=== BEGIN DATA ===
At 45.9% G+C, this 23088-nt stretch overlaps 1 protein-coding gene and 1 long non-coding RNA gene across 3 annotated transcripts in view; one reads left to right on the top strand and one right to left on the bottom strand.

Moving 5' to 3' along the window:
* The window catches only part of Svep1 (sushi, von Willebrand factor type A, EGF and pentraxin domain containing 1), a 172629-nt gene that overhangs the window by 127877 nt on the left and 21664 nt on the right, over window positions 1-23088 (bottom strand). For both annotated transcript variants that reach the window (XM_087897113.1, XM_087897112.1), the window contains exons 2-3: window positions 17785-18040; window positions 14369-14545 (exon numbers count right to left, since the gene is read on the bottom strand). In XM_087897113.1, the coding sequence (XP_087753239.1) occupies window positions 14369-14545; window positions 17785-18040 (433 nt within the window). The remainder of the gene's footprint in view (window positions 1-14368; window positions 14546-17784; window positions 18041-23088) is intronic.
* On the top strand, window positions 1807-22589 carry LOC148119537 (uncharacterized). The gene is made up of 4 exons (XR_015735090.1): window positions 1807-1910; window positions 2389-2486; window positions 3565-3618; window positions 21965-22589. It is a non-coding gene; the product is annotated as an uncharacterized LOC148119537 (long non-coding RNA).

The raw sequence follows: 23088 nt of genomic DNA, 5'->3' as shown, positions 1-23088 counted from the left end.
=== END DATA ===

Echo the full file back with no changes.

At 45.9% G+C, this 23088-nt stretch overlaps 1 protein-coding gene and 1 long non-coding RNA gene across 3 annotated transcripts in view; one reads left to right on the top strand and one right to left on the bottom strand.

Moving 5' to 3' along the window:
* The window catches only part of Svep1 (sushi, von Willebrand factor type A, EGF and pentraxin domain containing 1), a 172629-nt gene that overhangs the window by 127877 nt on the left and 21664 nt on the right, over window positions 1-23088 (bottom strand). For both annotated transcript variants that reach the window (XM_087897113.1, XM_087897112.1), the window contains exons 2-3: window positions 17785-18040; window positions 14369-14545 (exon numbers count right to left, since the gene is read on the bottom strand). In XM_087897113.1, the coding sequence (XP_087753239.1) occupies window positions 14369-14545; window positions 17785-18040 (433 nt within the window). The remainder of the gene's footprint in view (window positions 1-14368; window positions 14546-17784; window positions 18041-23088) is intronic.
* On the top strand, window positions 1807-22589 carry LOC148119537 (uncharacterized). The gene is made up of 4 exons (XR_015735090.1): window positions 1807-1910; window positions 2389-2486; window positions 3565-3618; window positions 21965-22589. It is a non-coding gene; the product is annotated as an uncharacterized LOC148119537 (long non-coding RNA).

The raw sequence follows: 23088 nt of genomic DNA, 5'->3' as shown, positions 1-23088 counted from the left end.